The ‘emphasis on diversity’ that Baker McKenzie promotes is one reason several trainees applied to join. They were impressed by the firm’s commitment to creating an inclusive environment characterised by a ‘friendly’ atmosphere where the ‘approachability of colleagues at all levels’ is placed at a premium. The firm’s ‘global presence’ and related ‘international opportunities’ were likewise a big draw for applicants. Although Baker McKenzie is a large firm, ‘the teams have a small feel to them and trainee intakes aren’t too big’. Newbies felt that their training was of a similar standard to that of peers at other City firms, however, they are ‘trusted a lot more’ allowing them to ‘develop high-level legal expertise’. Trainees also felt they were given ‘more support’, but some complained that they had ‘much less choice’ over seats and international secondments. Survey respondents also grumbled about the ‘office building’, stating that it’s ‘quite cramped’ and ‘outdated’, however, it was acknowledged that ‘work is being done to solve this problem’. ‘Lack of transparency’ relating to processes and the ‘seat rotation policy’ were also common gripes, as trainees felt that changes to the allocation system ‘caused problems and disappointment’. Indeed ‘not getting my seat preference’ was a low-point, as was ‘several weeks working past midnight’, ‘endless corporate drudgery’ and having to deal with ‘bibles and bundles’. However, this was offset by highlights such as ‘getting praise’, ‘being paid’, ‘working on interesting anti-bribery work’ and ‘going on secondment’. If you want the ‘best package’ consisting of ‘high-quality work’ and a relatively ‘relaxed’ corporate culture, Baker McKenzie is a great option.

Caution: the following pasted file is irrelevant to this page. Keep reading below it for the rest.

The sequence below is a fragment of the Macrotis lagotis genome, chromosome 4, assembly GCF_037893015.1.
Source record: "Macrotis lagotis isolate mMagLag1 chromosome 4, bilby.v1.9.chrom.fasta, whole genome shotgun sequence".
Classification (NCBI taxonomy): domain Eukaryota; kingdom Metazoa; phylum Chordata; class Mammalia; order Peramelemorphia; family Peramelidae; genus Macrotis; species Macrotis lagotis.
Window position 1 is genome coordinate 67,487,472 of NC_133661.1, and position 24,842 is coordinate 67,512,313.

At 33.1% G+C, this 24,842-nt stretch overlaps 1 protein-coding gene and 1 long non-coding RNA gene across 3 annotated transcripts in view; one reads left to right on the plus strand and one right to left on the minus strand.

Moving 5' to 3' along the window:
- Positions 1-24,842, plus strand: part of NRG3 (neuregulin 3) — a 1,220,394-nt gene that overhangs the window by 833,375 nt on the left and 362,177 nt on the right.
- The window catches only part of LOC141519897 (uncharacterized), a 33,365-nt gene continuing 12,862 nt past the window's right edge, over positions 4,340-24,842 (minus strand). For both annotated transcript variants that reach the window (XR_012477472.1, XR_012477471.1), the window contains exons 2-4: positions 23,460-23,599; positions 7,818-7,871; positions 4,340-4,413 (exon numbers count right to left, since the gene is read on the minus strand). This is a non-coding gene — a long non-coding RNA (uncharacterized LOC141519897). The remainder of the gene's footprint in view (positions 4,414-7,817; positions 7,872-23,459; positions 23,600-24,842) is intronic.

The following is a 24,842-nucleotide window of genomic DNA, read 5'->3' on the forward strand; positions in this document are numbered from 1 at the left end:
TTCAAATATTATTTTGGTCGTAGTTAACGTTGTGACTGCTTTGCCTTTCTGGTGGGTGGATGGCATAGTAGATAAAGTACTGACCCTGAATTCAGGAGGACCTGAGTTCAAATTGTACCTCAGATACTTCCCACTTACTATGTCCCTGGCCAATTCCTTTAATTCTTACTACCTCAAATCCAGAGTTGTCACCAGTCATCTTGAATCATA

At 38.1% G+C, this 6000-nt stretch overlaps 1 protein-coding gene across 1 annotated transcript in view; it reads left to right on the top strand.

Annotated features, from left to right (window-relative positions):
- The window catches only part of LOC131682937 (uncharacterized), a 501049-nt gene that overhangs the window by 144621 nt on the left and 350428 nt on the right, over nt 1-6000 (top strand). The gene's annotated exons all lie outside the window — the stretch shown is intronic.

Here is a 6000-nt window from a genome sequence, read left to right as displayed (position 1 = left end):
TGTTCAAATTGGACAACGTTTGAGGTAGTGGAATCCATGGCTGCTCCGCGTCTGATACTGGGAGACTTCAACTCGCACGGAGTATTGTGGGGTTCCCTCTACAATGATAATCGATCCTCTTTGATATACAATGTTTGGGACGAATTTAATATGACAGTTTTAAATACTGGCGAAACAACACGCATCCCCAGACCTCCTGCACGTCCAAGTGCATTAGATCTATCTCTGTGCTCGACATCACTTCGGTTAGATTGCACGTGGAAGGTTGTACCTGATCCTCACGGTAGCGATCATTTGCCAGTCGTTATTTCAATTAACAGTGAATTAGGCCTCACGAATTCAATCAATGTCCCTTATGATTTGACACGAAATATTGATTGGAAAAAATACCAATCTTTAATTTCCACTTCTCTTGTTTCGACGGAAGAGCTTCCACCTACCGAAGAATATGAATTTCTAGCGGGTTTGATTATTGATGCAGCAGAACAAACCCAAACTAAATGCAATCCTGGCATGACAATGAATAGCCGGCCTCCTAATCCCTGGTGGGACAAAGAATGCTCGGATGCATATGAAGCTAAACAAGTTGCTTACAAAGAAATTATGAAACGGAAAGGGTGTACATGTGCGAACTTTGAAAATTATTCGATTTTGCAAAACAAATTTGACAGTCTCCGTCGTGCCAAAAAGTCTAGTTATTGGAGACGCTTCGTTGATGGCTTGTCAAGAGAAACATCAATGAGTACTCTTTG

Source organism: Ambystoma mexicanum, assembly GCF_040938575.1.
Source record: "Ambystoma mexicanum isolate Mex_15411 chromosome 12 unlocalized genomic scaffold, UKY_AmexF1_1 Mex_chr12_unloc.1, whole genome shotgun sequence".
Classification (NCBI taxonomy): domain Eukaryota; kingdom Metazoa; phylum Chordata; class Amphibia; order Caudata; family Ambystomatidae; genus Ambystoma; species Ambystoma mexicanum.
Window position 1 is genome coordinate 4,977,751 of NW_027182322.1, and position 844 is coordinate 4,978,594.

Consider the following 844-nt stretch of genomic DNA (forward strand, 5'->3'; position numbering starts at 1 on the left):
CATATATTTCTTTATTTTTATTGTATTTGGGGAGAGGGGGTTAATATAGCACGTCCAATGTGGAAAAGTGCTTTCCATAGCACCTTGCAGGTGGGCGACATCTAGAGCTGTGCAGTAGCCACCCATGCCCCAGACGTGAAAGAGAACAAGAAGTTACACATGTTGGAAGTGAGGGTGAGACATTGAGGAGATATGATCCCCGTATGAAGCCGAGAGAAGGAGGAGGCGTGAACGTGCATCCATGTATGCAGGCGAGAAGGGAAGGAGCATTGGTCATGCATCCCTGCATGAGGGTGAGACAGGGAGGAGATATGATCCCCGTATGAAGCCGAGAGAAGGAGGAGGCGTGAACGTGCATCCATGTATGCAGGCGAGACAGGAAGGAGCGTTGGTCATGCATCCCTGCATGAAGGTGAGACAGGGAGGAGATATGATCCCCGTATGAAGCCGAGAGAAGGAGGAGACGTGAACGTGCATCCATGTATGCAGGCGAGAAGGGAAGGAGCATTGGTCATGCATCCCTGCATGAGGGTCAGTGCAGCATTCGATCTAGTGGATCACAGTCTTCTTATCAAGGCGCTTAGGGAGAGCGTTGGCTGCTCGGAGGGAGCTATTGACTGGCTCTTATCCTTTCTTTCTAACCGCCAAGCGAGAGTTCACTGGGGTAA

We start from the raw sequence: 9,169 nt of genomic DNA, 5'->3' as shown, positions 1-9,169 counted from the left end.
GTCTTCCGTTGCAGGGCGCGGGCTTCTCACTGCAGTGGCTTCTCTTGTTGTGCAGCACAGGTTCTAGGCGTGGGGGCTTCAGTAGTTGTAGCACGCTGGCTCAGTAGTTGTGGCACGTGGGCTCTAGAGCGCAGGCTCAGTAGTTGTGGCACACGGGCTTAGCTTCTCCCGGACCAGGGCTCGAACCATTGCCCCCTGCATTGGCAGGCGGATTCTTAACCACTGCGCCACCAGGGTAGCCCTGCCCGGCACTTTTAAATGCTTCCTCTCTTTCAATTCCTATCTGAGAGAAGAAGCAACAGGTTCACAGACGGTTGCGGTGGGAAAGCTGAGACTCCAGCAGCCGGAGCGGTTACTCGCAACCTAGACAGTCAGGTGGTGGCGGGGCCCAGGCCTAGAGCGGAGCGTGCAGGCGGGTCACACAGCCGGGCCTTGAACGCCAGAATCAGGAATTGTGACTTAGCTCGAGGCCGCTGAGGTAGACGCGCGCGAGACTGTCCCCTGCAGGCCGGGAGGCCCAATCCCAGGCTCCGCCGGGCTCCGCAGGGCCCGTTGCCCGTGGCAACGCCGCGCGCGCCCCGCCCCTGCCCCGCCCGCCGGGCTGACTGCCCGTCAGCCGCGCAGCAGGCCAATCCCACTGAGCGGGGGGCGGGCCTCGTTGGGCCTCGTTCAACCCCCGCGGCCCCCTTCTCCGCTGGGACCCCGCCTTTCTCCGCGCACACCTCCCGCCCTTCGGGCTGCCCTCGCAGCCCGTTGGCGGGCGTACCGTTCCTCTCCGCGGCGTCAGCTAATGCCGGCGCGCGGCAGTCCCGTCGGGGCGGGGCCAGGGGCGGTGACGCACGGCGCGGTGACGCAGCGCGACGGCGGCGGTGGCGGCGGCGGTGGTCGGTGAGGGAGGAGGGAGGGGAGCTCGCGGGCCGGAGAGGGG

A day in the life of...
Lewis Malkin first-seat trainee
Departments to date: Corporate energy, mining and infrastructure
Degree:History, 2:1 (Hons)
9.00am: On my way in, I listen to a podcast, check the news and catch up on emails. Once at the office, I grab some breakfast from F3 (our canteen), catch up with other trainees and then make my way to my desk. I sit in the corporate energy, mining and infrastructure department which is a subdivision of the wider corporate team at Baker McKenzie. My day is always varied and can range from helping a client acquire a property in Leicester Square to researching regulatory developments for various energy sources. It sounds clichéd, but every day is unique at Baker McKenzie.